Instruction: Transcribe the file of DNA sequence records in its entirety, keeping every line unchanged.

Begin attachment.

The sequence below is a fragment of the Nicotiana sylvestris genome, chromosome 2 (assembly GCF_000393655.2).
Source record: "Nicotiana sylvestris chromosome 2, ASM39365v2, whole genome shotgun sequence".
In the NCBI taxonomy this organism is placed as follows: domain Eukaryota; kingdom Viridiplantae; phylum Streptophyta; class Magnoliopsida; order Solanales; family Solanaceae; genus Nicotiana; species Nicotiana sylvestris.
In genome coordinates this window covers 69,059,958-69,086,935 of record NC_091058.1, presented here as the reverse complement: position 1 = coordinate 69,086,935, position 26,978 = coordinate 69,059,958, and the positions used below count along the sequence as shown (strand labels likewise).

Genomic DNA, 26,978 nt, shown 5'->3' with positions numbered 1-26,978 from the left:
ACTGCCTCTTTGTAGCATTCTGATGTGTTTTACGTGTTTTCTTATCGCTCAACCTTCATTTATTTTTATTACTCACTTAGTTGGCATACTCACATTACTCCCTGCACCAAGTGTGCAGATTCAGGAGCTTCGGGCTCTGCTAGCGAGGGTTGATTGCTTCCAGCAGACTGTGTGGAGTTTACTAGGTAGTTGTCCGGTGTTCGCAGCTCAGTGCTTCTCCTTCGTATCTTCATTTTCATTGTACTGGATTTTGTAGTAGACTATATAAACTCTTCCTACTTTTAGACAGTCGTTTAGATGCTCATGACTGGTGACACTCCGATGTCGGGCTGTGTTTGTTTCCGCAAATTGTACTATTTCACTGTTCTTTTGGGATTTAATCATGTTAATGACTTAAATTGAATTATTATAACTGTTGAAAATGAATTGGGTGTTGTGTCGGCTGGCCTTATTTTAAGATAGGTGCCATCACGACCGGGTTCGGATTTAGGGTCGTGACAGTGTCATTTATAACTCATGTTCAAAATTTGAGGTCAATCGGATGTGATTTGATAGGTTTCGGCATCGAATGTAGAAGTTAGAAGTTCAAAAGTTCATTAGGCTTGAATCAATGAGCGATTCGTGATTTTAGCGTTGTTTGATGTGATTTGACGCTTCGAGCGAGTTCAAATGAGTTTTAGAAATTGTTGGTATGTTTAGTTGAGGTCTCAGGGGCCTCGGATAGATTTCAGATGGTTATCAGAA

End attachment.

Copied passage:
The sequence below is a fragment of the Nicotiana sylvestris genome, chromosome 2 (assembly GCF_000393655.2).
Source record: "Nicotiana sylvestris chromosome 2, ASM39365v2, whole genome shotgun sequence".
In the NCBI taxonomy this organism is placed as follows: domain Eukaryota; kingdom Viridiplantae; phylum Streptophyta; class Magnoliopsida; order Solanales; family Solanaceae; genus Nicotiana; species Nicotiana sylvestris.
In genome coordinates this window covers 69,059,958-69,086,935 of record NC_091058.1, presented here as the reverse complement: position 1 = coordinate 69,086,935, position 26,978 = coordinate 69,059,958, and the positions used below count along the sequence as shown (strand labels likewise).

Genomic DNA, 26,978 nt, shown 5'->3' with positions numbered 1-26,978 from the left:
ACTGCCTCTTTGTAGCATTCTGATGTGTTTTACGTGTTTTCTTATCGCTCAACCTTCATTTATTTTTATTACTCACTTAGTTGGCATACTCACATTACTCCCTGCACCAAGTGTGCAGATTCAGGAGCTTCGGGCTCTGCTAGCGAGGGTTGATTGCTTCCAGCAGACTGTGTGGAGTTTACTAGGTAGTTGTCCGGTGTTCGCAGCTCAGTGCTTCTCCTTCGTATCTTCATTTTCATTGTACTGGATTTTGTAGTAGACTATATAAACTCTTCCTACTTTTAGACAGTCGTTTAGATGCTCATGACTGGTGACACTCCGATGTCGGGCTGTGTTTGTTTCCGCAAATTGTACTATTTCACTGTTCTTTTGGGATTTAATCATGTTAATGACTTAAATTGAATTATTATAACTGTTGAAAATGAATTGGGTGTTGTGTCGGCTGGCCTTATTTTAAGATAGGTGCCATCACGACCGGGTTCGGATTTAGGGTCGTGACAGTGTCATTTATAACTCATGTTCAAAATTTGAGGTCAATCGGATGTGATTTGATAGGTTTCGGCATCGAATGTAGAAGTTAGAAGTTCAAAAGTTCATTAGGCTTGAATCAATGAGCGATTCGTGATTTTAGCGTTGTTTGATGTGATTTGACGCTTCGAGCGAGTTCAAATGAGTTTTAGAAATTGTTGGTATGTTTAGTTGAGGTCTCAGGGGCCTCGGATAGATTTCAGATGGTTATCAGAA